ISBN: 978-0-19-933659-3
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History, Bible, NT, theology

"...a fine book, readable, closely argued, and assidusously documented. Render to Caesar is a valuable correction of certain forms of political theology, and also of pacifist and other abdications of political responsibility. It is, at the same time, a compelling call for the Church to muster the wisdom and courage to do its public duty." --First Things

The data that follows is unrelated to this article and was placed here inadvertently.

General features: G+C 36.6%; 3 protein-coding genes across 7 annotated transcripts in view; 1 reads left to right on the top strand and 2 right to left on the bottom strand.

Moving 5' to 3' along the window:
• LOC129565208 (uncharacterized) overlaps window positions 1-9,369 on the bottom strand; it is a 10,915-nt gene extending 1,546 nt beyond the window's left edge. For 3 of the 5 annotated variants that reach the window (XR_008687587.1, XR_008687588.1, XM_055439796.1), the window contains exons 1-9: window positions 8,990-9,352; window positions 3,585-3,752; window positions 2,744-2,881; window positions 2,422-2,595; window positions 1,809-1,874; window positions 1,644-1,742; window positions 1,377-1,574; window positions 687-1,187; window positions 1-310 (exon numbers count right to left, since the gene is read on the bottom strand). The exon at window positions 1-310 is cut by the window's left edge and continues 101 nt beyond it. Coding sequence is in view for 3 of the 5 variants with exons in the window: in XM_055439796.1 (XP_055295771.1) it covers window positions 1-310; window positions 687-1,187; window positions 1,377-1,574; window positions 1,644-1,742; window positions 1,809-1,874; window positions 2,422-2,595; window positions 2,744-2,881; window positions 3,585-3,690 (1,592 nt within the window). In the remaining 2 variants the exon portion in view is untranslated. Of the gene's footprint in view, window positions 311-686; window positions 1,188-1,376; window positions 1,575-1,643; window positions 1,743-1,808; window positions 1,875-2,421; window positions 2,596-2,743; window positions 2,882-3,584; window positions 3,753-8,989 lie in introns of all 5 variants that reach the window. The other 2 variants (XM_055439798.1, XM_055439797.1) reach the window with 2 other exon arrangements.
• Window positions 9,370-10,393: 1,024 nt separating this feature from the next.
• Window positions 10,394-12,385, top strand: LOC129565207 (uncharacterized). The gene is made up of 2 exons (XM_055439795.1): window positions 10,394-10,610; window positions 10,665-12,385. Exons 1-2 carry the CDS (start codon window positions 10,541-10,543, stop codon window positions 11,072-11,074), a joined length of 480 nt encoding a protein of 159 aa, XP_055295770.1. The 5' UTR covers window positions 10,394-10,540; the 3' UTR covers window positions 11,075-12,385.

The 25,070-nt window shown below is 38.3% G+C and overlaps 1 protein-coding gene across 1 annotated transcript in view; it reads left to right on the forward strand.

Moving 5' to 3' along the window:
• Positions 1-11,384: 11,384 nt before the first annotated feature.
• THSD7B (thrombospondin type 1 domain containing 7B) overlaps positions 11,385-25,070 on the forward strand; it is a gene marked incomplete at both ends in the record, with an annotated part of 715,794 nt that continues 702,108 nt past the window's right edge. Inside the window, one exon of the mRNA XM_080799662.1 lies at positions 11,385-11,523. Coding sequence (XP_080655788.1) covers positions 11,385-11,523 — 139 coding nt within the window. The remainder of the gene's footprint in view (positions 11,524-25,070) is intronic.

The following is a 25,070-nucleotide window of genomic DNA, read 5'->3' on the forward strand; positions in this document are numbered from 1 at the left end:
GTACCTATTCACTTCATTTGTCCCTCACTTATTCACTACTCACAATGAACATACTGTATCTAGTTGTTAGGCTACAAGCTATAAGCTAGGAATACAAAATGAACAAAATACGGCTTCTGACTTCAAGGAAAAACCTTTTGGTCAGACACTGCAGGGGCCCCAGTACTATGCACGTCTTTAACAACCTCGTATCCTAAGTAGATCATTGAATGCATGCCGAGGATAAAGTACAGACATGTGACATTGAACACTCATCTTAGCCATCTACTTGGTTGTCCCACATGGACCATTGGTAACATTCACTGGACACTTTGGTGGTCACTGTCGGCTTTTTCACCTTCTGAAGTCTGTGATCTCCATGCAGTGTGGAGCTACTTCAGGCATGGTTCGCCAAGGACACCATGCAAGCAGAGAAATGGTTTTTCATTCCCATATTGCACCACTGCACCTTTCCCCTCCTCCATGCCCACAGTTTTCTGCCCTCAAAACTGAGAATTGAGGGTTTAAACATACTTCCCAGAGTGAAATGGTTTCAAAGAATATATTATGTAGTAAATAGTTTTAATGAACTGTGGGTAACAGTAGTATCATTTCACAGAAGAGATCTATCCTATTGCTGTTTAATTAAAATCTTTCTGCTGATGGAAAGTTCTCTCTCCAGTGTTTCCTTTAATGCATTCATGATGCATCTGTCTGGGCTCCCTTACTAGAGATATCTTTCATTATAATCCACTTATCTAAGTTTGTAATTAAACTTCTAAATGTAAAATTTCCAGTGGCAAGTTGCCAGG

ISBN: 0195183347
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New Testament, Bible, Theology

"Bryan offers not only an elegant and erudite exposition of what the NT says about Jesus' resurrection and the good grounds for believing it but also a survey of numerous ancillary areas." --The Catholic Biblical Quarterly

ISBN: 978-0-19-975209-6